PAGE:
Gas is 'sensible, practical' way to migrate SA to a low-carbon future, says Eskom's De Ruyter

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Eskom CEO André de Ruyter.
Eskom CEO André de Ruyter.
Deon Raath/Netwerk24
  • Gas has a significant role in South Africa's energy future, with the government planning to procure 3GW later this year.
  • Eskom's CEO André de Ruyter says gas-fired power can ensure system stability as the country shifts to cleaner energy solutions.
  • South Africa's Gas Master Plan setting out demand and means of supply is to be finalised by March 2023, according to a DMRE official.

Although gas is a fossil fuel, which is polluting, South Africa's energy future can't escape it. So much so, Eskom's own modelling indicates that a shift to renewables will require dispatchable power to ensure system stability – and that can be provided from gas, according to the power utility's CEO André de Ruyter.

De Ruyter spoke during a panel discussion at the Enlit Africa conference on Tuesday. The conference is an annual gathering of energy industry players from across the continent.

Responding to a question on the choice of gas as a transition fuel, which is still an emitter of the greenhouse gas methane, De Ruyter said it is a challenge that Eskom grapples with.

De Ruyter described South Africa's power system as an island. The country does not have the luxury of tapping into alternative energies from its neighbours in the way that Germany relies on France for nuclear or Norway for hydropower when its wind turbines are not generating power.

"We need dispatchable power to make up for the variability we inevitably see from renewable energy. Renewable energy only works when the wind blows or the sun shines," he explained.

Eskom's modelling shows that there cannot be a stable system without accessing a resource like coal. De Ruyter said that Eskom will be a significant user of coal for an extended period, even beyond 2035, after 22GW of power stations are decommissioned. But gas is less polluting than coal and can provide a secure supply.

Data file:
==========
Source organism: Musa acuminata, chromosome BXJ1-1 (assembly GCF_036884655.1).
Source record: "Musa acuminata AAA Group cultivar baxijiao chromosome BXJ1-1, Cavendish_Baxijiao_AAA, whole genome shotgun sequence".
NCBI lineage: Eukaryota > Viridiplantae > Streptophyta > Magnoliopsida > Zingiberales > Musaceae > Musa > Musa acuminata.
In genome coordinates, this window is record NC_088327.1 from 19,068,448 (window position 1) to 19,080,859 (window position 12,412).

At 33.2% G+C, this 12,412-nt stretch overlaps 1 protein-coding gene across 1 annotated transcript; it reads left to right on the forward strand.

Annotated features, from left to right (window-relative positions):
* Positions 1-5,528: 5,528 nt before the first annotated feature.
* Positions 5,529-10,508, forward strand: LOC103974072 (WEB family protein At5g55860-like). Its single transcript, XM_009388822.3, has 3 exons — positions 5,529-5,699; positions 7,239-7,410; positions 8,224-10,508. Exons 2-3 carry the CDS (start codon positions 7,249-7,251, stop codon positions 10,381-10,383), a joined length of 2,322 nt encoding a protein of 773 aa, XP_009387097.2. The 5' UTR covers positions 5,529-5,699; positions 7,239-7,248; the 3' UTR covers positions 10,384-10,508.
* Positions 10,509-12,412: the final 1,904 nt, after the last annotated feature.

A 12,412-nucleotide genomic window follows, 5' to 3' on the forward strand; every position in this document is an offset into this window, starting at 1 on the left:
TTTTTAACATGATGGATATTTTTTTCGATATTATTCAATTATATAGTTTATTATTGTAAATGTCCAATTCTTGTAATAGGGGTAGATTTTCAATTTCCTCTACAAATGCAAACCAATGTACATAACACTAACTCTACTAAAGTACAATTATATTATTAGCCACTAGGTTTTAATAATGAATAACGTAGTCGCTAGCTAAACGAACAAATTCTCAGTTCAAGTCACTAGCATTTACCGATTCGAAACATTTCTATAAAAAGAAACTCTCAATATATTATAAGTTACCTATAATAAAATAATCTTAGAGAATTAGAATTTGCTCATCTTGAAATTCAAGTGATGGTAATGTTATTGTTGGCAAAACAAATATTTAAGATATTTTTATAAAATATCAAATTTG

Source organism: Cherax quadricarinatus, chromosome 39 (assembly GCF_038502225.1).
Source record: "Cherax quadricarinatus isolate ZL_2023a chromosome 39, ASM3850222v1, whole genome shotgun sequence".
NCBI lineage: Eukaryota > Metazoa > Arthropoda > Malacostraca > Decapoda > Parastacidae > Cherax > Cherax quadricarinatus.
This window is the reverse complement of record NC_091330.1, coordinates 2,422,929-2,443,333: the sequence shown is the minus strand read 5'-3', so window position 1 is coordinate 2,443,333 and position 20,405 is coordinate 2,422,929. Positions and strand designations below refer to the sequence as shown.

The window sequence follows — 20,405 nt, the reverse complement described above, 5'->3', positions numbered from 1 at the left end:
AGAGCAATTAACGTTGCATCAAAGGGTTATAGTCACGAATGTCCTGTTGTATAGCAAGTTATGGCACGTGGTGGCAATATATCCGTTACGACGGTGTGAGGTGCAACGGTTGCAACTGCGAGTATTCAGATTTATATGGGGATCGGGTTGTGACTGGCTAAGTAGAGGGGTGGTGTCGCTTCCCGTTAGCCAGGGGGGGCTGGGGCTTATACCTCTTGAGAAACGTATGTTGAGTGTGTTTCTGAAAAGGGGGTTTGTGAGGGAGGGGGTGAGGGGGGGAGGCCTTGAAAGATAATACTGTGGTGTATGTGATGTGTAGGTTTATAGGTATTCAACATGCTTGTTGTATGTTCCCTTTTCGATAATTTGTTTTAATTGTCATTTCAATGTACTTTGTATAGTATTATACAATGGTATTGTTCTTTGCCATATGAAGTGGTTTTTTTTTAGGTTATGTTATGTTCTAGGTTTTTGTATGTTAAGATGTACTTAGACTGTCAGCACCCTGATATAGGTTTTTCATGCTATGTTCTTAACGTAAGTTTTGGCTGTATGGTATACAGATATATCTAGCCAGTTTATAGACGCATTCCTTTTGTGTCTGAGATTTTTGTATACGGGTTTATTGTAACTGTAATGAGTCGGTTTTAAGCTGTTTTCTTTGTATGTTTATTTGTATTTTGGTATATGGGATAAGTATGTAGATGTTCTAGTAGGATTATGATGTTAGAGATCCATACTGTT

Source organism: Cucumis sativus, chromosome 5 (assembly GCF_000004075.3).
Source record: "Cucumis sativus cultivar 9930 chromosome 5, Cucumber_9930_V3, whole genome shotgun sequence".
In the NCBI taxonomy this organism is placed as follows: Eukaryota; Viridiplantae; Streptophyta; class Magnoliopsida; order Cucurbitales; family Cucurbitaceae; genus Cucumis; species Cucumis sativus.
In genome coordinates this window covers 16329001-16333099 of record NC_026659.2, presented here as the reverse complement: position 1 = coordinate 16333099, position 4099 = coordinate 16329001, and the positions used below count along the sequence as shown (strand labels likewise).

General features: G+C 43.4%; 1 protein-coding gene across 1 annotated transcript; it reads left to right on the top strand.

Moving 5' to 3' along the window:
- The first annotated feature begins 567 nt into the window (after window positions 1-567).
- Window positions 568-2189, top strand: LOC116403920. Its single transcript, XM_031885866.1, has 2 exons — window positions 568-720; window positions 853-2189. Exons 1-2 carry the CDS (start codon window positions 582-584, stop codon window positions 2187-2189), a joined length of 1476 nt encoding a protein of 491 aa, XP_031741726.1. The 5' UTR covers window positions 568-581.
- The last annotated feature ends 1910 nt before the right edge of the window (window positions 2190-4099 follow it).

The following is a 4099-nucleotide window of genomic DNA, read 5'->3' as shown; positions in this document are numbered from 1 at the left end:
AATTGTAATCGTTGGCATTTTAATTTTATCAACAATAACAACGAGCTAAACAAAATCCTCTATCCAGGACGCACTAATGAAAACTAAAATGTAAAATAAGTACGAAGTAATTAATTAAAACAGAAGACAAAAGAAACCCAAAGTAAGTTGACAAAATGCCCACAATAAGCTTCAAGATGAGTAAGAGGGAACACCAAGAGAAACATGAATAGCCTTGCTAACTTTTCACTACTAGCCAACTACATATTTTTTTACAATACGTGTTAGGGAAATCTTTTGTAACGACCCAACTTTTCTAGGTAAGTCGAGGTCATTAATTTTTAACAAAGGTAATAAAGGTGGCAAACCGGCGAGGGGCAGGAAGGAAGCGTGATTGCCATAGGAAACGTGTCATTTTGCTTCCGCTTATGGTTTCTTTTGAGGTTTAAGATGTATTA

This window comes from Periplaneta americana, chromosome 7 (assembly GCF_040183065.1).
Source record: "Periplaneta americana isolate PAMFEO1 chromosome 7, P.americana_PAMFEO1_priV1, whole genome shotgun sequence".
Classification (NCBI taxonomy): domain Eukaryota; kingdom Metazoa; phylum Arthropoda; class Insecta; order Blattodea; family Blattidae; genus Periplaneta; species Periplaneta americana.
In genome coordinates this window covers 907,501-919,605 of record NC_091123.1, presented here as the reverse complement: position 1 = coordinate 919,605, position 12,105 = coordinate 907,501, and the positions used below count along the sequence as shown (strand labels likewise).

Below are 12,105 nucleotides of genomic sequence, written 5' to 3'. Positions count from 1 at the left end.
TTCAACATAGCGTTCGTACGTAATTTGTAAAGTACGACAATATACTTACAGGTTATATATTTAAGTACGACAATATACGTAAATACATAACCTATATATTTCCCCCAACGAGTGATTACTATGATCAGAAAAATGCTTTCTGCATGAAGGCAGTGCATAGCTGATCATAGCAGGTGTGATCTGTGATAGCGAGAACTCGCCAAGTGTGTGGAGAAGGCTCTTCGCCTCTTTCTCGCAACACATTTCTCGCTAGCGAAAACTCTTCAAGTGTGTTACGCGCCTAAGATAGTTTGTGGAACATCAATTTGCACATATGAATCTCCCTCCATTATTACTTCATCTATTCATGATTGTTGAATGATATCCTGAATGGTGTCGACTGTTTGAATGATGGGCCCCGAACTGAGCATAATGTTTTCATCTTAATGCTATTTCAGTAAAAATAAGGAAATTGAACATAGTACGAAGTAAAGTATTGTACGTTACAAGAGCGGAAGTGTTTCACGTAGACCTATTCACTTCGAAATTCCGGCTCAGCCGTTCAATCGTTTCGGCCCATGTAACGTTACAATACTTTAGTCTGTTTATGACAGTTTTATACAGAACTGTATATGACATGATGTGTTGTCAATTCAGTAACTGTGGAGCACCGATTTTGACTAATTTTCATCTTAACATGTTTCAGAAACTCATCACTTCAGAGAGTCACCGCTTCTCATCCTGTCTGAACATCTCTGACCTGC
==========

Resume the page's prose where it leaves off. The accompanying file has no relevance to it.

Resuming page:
Eskom anticipates an investment in 3 000MW to 6 000MW of gas-fired generation we will be able to achieve system stability, De Ruyter said.

READ | ANALYSIS | Why you should care about where your energy comes from

De Ruyter acknowledged there are risks associated with gas – for example, when it comes to pricing, which is influenced by international commodities.  Recently the world has seen energy prices like gas, surge on the back of the conflict between Russia and Ukraine, which has raised supply concerns. For this reason, domestic gas resources would be "first prize", he said.

Gas might not be ideal for achieving zero-carbon generation, but it is a "sensible, practical" means to migrate to a low carbon future, he explained.

Eskom's general manager of the Just Energy Transition, Mandy Rambharos, in a separate panel discussion, shared that Eskom has completed an engineering study for the repurposing of Komati, which shuts down its last coal-fired unit later this year. The utility wants to incorporate solar PV, wind and battery storage at the plant. The plant is in Mpumalanga and could potentially access the Rompco gas pipeline from Mozambique. The same is true for Eskom's Hendrina power station. The gas will ensure system stability, she explained.

There is also a possibility of Eskom having a gas plant in Richards Bay, Rambarhos said. But a lot of Eskom's gas strategy depends on gas price. "It's really whether we can get gas in at correct price."

Rambharos added that Eskom would likely want to source gas from the southern African region.

Thabang Audat, chief director of energy planning at the Department of Mineral Resources and Energy (DMRE), shared views that South Africa is seeking gas from the Southern African Development Community region and indigenous gas. Other options are to expand the current Rompco pipeline. There are also expectations that Total Energies exploration block 11B/12B or the Brulpadda find off the east coast, will start yielding gas by 2027, said Audat.

The DMRE is finalising the request for proposals to procure 3 000MW of gas-to-power by October this year. "We believe the programme will stimulate gas demand in South Africa."

The department is also finalising a Gas Master Plan, which will outline where gas demand will come from and the supply infrastructure required.

This plan is expected to be finalised by March 2023. It requires Cabinet approval.

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